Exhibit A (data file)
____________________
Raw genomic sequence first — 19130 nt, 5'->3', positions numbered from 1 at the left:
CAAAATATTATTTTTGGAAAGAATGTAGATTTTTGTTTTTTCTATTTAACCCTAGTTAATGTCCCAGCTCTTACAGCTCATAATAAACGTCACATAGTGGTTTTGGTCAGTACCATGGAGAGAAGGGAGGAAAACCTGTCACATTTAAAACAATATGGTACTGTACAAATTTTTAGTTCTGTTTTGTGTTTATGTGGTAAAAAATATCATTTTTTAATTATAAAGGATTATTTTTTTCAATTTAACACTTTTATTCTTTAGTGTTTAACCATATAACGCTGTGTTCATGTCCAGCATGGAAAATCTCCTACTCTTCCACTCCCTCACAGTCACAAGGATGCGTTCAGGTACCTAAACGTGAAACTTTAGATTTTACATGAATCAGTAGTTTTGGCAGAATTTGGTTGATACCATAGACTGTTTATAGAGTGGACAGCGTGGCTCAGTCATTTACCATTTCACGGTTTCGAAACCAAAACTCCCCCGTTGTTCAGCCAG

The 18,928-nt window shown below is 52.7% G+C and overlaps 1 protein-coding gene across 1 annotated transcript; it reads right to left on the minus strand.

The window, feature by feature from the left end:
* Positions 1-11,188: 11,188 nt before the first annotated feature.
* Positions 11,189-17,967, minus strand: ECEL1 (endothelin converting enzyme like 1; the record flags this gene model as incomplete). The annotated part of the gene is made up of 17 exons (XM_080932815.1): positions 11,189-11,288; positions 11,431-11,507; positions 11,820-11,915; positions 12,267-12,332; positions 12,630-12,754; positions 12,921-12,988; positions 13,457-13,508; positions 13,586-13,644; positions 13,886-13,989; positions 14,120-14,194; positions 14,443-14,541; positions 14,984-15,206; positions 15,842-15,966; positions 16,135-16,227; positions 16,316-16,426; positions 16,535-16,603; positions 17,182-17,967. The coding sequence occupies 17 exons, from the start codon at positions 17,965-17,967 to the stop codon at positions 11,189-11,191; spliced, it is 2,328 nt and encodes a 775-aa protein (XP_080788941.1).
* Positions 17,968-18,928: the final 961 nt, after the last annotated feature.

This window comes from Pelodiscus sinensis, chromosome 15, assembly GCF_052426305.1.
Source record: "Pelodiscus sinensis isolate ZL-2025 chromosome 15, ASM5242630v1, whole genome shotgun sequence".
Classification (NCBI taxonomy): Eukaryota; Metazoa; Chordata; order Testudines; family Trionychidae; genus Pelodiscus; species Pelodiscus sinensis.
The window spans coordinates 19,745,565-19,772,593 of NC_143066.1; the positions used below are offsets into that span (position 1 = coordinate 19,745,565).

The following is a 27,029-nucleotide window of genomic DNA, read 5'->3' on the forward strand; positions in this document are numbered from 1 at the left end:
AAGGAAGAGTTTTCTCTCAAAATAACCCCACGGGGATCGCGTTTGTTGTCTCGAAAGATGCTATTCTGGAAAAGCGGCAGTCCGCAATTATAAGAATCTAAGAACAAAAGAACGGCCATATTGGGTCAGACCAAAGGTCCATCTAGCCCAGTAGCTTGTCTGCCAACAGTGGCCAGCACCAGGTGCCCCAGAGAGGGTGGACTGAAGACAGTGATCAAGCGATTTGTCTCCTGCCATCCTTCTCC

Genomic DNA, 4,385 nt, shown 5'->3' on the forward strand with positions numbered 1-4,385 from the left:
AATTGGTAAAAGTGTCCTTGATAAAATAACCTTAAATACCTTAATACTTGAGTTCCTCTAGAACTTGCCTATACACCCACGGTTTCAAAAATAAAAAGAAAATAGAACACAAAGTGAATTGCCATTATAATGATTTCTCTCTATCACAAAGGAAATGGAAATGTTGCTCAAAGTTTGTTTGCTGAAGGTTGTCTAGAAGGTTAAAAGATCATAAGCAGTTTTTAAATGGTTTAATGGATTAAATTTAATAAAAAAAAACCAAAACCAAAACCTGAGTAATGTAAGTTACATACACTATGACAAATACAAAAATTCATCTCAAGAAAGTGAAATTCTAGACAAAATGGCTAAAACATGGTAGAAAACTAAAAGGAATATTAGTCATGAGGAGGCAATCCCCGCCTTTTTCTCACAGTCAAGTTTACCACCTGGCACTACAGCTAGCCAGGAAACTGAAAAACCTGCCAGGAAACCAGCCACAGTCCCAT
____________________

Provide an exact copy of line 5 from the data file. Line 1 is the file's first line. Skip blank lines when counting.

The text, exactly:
* Positions 1-11,188: 11,188 nt before the first annotated feature.